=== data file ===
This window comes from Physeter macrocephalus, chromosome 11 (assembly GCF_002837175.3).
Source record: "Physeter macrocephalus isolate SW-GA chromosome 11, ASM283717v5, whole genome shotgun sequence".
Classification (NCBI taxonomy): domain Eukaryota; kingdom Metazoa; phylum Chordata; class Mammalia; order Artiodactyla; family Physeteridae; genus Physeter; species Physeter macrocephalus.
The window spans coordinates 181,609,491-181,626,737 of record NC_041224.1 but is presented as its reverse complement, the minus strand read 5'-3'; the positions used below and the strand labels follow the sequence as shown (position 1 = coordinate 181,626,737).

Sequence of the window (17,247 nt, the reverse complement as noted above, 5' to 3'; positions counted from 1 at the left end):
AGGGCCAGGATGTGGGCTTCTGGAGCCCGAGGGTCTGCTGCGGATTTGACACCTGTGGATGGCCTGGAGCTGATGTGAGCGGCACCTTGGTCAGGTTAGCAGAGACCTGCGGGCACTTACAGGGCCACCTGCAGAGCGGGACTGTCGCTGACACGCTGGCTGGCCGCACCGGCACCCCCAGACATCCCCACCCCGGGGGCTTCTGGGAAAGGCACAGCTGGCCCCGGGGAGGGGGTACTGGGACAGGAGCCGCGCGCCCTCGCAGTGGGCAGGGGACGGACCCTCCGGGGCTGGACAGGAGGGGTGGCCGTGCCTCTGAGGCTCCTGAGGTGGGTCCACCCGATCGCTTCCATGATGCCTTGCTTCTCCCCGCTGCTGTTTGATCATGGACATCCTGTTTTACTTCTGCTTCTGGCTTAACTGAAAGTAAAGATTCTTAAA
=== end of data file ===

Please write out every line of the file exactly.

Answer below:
This window comes from Physeter macrocephalus, chromosome 11 (assembly GCF_002837175.3).
Source record: "Physeter macrocephalus isolate SW-GA chromosome 11, ASM283717v5, whole genome shotgun sequence".
Classification (NCBI taxonomy): domain Eukaryota; kingdom Metazoa; phylum Chordata; class Mammalia; order Artiodactyla; family Physeteridae; genus Physeter; species Physeter macrocephalus.
The window spans coordinates 181,609,491-181,626,737 of record NC_041224.1 but is presented as its reverse complement, the minus strand read 5'-3'; the positions used below and the strand labels follow the sequence as shown (position 1 = coordinate 181,626,737).

Sequence of the window (17,247 nt, the reverse complement as noted above, 5' to 3'; positions counted from 1 at the left end):
AGGGCCAGGATGTGGGCTTCTGGAGCCCGAGGGTCTGCTGCGGATTTGACACCTGTGGATGGCCTGGAGCTGATGTGAGCGGCACCTTGGTCAGGTTAGCAGAGACCTGCGGGCACTTACAGGGCCACCTGCAGAGCGGGACTGTCGCTGACACGCTGGCTGGCCGCACCGGCACCCCCAGACATCCCCACCCCGGGGGCTTCTGGGAAAGGCACAGCTGGCCCCGGGGAGGGGGTACTGGGACAGGAGCCGCGCGCCCTCGCAGTGGGCAGGGGACGGACCCTCCGGGGCTGGACAGGAGGGGTGGCCGTGCCTCTGAGGCTCCTGAGGTGGGTCCACCCGATCGCTTCCATGATGCCTTGCTTCTCCCCGCTGCTGTTTGATCATGGACATCCTGTTTTACTTCTGCTTCTGGCTTAACTGAAAGTAAAGATTCTTAAA